Millions of people around the world practise the art of yoga. While sore muscles and minor bruises are expected when performing strenuous asanas, experts have found it can cause more damage for some people.
According to a 2009 study, researchers from Columbia University found extreme bending caused some yogis to experience brain damage. Data from the survey revealed out of 1,300 yogis across the globe four people experienced the rare condition.
Rebecca Leigh is an advanced yogi who had a terrible experience in 2017. After completing the Hollowback Headstand she stood up and immediately felt there was something wrong and started to experience a terrible headache. "I tried to put my hair in a ponytail and my left arm was numb. I physically could not get my brain to tell my arm what I wanted it to do," Leigh told a news portal. Adding, "I had an awful headache… I had some strange visual issues and felt a lot of pain in my neck and head."
After seeking medical treatment, her physician informed her that what she experienced was a stroke. A CT angiography revealed she had torn her right carotid artery, a blood vessel that is essential to delivering blood to your brain. The medical term for this is carotid artery dissection and reportedly occurs in three out of 100,000 people annually.
Carotid and vertebral artery dissections are rare. They occur in about 3 out of 100,000 people each year, but they’re one of the most common causes for stroke in young and middle-aged adults. Overextension or manipulation from yoga, dancing and swimming are a few reasons why certain people may experience these types of tears.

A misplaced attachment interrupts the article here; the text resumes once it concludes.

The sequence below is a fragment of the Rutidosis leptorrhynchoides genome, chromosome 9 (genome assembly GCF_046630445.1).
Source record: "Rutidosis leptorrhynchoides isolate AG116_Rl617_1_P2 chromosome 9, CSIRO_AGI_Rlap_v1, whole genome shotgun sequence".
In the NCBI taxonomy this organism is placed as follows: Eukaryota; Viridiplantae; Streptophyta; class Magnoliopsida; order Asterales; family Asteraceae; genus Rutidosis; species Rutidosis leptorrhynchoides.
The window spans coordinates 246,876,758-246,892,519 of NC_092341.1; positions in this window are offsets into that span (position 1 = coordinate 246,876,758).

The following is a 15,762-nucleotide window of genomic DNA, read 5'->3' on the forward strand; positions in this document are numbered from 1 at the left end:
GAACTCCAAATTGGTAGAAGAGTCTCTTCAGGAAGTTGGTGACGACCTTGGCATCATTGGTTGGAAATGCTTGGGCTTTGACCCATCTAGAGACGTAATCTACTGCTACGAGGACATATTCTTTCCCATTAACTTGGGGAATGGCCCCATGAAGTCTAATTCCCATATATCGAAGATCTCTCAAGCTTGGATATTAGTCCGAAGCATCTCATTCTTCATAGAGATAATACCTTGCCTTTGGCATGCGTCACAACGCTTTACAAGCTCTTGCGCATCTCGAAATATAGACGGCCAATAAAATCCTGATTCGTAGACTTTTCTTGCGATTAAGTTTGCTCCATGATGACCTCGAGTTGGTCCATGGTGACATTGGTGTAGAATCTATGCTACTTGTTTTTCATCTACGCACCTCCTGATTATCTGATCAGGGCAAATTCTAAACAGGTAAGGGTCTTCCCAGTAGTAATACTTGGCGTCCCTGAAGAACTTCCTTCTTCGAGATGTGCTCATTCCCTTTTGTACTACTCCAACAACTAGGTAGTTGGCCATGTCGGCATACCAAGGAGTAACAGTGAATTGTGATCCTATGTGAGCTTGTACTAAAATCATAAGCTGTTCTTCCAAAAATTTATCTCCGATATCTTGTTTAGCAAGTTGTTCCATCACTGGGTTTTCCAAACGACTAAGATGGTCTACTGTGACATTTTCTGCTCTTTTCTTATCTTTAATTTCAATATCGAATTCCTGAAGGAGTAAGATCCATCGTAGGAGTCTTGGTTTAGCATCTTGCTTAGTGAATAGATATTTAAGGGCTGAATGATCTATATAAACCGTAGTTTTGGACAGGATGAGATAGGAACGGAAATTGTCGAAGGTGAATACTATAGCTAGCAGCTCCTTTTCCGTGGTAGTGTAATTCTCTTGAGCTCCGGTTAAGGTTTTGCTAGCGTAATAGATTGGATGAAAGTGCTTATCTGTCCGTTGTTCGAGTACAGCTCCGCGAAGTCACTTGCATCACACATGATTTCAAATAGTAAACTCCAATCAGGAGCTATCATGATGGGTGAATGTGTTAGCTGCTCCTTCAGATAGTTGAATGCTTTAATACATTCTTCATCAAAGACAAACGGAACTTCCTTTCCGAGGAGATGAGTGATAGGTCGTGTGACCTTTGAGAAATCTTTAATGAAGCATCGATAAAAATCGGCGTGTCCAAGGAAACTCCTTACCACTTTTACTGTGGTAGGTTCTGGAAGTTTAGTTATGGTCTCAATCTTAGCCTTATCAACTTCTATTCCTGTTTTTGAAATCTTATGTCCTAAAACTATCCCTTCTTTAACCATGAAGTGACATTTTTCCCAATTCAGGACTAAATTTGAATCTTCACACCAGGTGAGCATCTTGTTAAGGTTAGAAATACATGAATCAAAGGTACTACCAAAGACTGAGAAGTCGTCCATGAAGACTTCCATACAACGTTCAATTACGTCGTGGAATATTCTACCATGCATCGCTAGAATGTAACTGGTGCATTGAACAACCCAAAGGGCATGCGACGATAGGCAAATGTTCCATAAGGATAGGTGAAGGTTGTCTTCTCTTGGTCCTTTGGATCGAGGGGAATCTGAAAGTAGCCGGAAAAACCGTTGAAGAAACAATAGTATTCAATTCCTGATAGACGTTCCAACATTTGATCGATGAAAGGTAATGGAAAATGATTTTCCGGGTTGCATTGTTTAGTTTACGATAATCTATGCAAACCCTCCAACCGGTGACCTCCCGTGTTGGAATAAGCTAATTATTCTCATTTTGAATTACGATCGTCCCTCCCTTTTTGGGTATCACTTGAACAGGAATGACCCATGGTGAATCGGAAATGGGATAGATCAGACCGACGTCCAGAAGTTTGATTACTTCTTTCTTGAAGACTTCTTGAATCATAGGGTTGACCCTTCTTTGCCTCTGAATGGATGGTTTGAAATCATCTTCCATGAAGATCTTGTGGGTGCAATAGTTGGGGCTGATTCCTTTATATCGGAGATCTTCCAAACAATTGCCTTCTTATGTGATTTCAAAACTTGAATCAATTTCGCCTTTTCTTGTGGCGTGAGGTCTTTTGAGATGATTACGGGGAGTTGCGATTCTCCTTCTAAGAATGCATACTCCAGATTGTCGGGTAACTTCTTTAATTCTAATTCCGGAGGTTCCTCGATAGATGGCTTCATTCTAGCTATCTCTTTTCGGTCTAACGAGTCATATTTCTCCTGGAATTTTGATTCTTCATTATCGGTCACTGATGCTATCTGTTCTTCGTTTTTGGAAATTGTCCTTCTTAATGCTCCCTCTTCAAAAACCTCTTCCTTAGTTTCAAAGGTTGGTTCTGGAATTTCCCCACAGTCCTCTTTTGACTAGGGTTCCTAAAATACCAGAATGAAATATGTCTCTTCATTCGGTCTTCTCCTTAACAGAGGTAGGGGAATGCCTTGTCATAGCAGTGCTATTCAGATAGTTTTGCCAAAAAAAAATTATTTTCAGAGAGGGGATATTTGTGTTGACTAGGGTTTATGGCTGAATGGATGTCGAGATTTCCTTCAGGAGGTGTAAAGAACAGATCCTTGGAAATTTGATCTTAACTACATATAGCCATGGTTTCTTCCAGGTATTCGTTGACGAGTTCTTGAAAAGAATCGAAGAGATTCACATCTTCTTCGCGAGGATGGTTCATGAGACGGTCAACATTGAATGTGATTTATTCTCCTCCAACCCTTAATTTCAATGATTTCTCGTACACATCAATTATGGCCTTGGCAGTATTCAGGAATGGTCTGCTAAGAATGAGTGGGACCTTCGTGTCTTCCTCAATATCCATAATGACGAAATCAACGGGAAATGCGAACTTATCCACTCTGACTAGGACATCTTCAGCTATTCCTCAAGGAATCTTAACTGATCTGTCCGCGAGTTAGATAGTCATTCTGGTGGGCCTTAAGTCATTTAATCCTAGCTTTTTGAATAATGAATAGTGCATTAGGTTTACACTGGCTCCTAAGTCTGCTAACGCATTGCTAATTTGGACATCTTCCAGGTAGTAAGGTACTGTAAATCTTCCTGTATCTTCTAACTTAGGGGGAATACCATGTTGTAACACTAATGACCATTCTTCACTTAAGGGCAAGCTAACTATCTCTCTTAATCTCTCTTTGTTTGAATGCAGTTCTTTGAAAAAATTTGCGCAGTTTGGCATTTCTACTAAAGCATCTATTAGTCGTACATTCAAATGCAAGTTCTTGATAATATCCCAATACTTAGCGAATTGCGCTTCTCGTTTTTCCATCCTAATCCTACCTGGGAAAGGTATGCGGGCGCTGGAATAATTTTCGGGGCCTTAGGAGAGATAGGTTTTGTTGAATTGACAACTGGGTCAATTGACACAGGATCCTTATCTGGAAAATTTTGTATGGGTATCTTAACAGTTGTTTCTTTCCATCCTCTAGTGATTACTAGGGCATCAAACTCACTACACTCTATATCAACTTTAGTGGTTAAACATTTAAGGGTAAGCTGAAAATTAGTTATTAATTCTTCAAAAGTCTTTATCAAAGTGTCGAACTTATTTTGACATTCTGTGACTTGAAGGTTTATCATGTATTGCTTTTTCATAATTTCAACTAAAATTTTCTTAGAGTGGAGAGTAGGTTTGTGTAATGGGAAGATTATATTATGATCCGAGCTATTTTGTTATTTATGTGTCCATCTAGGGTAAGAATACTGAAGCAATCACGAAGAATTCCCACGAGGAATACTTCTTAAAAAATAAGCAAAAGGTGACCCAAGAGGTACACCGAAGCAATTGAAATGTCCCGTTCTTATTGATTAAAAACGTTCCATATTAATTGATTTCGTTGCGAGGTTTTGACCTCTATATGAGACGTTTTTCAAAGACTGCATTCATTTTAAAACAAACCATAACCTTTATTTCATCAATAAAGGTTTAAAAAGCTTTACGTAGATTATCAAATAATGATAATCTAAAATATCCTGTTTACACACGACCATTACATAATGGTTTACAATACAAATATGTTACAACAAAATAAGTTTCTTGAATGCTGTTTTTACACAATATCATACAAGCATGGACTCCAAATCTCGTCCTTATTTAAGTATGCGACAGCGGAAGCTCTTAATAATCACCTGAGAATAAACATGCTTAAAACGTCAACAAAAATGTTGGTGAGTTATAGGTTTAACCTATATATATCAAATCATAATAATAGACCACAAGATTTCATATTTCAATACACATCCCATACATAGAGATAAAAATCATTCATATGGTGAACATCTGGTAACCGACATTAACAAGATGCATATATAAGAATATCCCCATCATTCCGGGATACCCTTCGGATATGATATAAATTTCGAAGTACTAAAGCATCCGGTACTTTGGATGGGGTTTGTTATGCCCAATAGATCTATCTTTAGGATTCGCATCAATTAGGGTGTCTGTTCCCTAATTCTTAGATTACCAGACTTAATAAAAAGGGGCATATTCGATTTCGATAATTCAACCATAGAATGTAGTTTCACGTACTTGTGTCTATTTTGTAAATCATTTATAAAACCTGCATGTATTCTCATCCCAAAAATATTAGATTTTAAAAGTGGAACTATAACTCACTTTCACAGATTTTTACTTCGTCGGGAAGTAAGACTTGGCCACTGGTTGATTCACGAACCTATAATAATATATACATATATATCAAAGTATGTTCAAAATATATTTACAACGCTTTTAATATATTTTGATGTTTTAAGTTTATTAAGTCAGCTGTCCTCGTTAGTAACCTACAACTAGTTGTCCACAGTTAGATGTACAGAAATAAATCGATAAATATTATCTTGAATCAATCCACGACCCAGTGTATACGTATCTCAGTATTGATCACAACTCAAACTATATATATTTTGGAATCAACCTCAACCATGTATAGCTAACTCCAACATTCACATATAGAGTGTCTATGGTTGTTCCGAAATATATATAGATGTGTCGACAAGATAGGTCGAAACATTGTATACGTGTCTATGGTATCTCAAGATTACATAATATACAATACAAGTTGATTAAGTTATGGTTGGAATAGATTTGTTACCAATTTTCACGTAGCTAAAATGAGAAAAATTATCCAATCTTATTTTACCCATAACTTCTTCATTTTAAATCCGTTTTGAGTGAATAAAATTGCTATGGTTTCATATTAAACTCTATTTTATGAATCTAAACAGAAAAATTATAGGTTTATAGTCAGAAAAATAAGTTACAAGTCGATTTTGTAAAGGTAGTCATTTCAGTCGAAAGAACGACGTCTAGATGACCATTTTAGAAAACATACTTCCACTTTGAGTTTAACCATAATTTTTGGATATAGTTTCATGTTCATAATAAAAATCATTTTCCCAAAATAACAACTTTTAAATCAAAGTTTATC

“It’s hard to know for sure what caused it,” Dr Jessalynn Adam, a sports medicine physician at Mercy Medical Center in Baltimore, told a news portal. Adding, “In some instances, it is a bit of a freak occurrence, but classically it’s caused by manipulation of the neck from trauma, or high-velocity, high-energy stretching of those vessels and tearing of the lining."
While experts say this condition is very rare, there are some ways you can protect yourself and practise yoga safely. “If you really have to strain, if you’re not able to breathe through the exercise, if you feel any unusual symptom or headache or anything like that, be smart and listen to your body when it’s telling you to stop,” Adam told a news portal. Adding, "Wherever you are in your practice, it’s OK to be where you are. Accept yourself in that journey. I see people get over-eager, and that’s when bad things can happen."
Ann Swanson, the author of 'Science of Yoga,' suggests getting a qualified yoga teacher to help you learn the movements carefully. "I recommend finding a yoga therapist because yoga therapists have an additional two years and 800 hours of training to work safely with health conditions," she told a news portal.